• 102 •

• 103 •

MOVING PICTURES: PREVIEWS words by samantha sharp

• 104 •

A HIJACKING To be released May 10th, A Hijacking is a Danish ransom thriller certain to keep you on the edge of your seat. The story unfolds with the hijacking of a Danish cargo ship on the Indian Ocean by Somali pirates. The film continues to be action packed as the pirates demand ransom, audiences are then enthralled in the drama that evolves on the ship as well as the shipping company’s CEO negotiating with the pirates. Directed by Denmark’s leading screenwriter Tobias Lindholm, this intense and fast paced piece is sure to grab your attention and keep you engrossed throughout the whole 99-minutes.

SOMETHING IN THE AIR Written and directed by Olivier Assayas, Something In the Air is a thought provoking drama based on a group of Parisian teenagers and their lives after 1968. It follows the group as they confront their beliefs, their loves and their ambitions head on. This captivating tale presents the time of the 1970s well by showcasing how things were changing, with more choices for the young people of that generation. However, the drama unfolds and reveals ‘a time too tense to last forever, and brightly burning flames that must inevitably wither or die together.’ So get yourself down to the cinema on May 24th for this 122-minute eye-opening feature and find out for yourself if life really was better ‘back in the day’.

THE PLACE BEYOND THE PINES This American independent movie will definitely be a hit with the ladies who love a bit of heartthrob Ryan Gosling splashed across their screens. The film portrays small town boy Luke, who is plastered with tattoos from head-to-toe looking the ultimate dishevelled bad boy. Appearances aside, he gives a moving performance of a young man living a life of crime trying to do his best for his son throughout this multi-generational melodrama. As the crime increases, the story follows a collision between him and a corrupt copper played by Bradley Cooper. The girls are getting spoilt here but the beautiful Eva Mendes also gives a stunning supporting performance alongside Gosling. Make space in the diary for April 12th to catch this worthwhile watch.

• 107 •

WHITE ELEPHANT (ELEFANTE BIANCO) This Argentine movie features well-known Argentine actors Ricardo Darín and Martina Gusman and Belgian actor Jérémie Renier as the leading roles. It focuses on two catholic priests with a strong friendship and shared interest in helping others, as they begin working in a rundown slum. However, we are soon to realise that it is overrun by a powerful drug cartel and a corrupted police service. As the story develops, their friendship comes under threat as conflict concerning the different ways of doing their jobs and considering the correct thing to do. Without a doubt their faith as priests is tested too, and it comes to no surprise there is trouble ahead when a non-religious character portrayed by Gusman succumbs a burgeoning relationship with one of the leading roles. Directed by Cannes favourite, Pablo Trapero, this 111-minute feature is sure to be a hit.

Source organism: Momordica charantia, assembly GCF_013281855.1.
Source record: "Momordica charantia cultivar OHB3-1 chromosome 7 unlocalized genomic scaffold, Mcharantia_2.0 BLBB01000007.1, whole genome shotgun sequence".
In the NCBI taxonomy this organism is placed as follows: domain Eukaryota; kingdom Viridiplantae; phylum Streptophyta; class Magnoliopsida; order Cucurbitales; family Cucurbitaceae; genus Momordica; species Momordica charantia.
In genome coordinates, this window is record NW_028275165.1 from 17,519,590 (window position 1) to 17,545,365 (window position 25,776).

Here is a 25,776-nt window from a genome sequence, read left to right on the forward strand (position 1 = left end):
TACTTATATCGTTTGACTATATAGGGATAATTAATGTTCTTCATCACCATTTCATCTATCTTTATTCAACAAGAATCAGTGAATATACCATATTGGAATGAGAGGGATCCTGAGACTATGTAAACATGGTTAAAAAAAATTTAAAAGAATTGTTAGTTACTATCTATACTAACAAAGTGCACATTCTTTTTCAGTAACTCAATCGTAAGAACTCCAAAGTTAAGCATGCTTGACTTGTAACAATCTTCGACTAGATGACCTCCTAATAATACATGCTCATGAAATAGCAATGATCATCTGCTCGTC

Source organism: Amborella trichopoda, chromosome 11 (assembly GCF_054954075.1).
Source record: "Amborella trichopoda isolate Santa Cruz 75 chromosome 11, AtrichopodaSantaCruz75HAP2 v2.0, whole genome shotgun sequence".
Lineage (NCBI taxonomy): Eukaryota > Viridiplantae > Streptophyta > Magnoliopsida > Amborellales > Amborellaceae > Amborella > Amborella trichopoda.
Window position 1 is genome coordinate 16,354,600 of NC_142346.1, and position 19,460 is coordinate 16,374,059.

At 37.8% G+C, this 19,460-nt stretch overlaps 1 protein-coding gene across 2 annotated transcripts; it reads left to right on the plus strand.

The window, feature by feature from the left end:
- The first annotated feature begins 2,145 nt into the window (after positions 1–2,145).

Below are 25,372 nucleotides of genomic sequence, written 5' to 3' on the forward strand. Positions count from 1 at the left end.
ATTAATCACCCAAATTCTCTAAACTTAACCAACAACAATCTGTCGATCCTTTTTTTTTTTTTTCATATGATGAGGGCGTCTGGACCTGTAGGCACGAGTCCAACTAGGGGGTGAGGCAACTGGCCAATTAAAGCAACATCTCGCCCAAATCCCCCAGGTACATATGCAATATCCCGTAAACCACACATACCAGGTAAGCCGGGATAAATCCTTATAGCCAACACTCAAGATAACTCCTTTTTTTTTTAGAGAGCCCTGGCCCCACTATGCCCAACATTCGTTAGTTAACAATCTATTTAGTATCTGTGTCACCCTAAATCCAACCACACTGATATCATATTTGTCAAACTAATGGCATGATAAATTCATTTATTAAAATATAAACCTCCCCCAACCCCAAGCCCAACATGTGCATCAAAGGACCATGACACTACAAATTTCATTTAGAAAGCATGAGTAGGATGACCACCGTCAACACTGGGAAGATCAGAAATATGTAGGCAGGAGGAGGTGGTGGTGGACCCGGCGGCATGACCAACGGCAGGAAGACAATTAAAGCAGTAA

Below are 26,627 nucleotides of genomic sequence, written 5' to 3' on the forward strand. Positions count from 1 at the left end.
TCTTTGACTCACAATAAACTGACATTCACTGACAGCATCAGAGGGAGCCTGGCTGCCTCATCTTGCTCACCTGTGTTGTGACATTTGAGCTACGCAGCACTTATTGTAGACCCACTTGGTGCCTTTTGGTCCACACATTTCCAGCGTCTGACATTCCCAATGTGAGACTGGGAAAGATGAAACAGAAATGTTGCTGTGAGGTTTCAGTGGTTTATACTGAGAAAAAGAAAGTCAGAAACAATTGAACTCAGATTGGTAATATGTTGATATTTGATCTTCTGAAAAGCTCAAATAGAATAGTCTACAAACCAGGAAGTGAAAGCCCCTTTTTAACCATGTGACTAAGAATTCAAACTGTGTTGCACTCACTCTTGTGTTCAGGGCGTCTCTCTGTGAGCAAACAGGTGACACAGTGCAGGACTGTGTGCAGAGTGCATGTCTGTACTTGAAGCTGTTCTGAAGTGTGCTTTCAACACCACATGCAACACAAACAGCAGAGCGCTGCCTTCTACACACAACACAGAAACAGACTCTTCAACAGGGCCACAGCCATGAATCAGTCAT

• 108 •

Wadjda This 97-minute spectacular is depicted through two completely different angles. Not only is it directed by Haifaa al-Mansour, the first female director in Saudi Arabia, but it also tells a harrowing story of the challenges women and young girls face within the Saudi culture. 12-year-old Waad Mohammed gives a beautiful performance as a ten-year-old challenged by her culture’s rules and expectations. When told she isn’t allowed a bike like the boy next door because she is female, little Wadjda decides to take it upon herself to raise the money.

• 109 •

unseen movies words by nick reilly

Let’s face it. We’ve all been interested at some point in what happens behind closed doors and the unseen side of society. Does happiness truly exist once the curtains are drawn and the public view is totally diminished? We’ve compiled a list of what we think are the best films that explore the idea of the unseen. As you’d expect, they’re kooky and surreal but they all succeed fantastically in deconstructing the thin layer of perfection that’s often portrayed in society

• 110 •

AMOUR Featured as one to watch in the first ever issue of Pebble, Michael Haneke’s Amour is an uncomfortable, harrowing watch but a remarkable meditation on life and death. Anne and Georges are an elderly couple whose relationship is put under severe strain when Anne suffers a stroke which paralyses her on one side. It’s an unseen look into the wider effects of illness upon relationships, family and ultimately the Amour (Love) of the title. Emmanuelle Riva’s performance is a revelation and Haneke’s direction of the couple is an effortless examination of whether love truly is unconditional. It’s so affecting that you’ll probably want to steer clear of a second viewing, but the emotional pay off of the film means that it’ll stay with you long after the credits have rolled.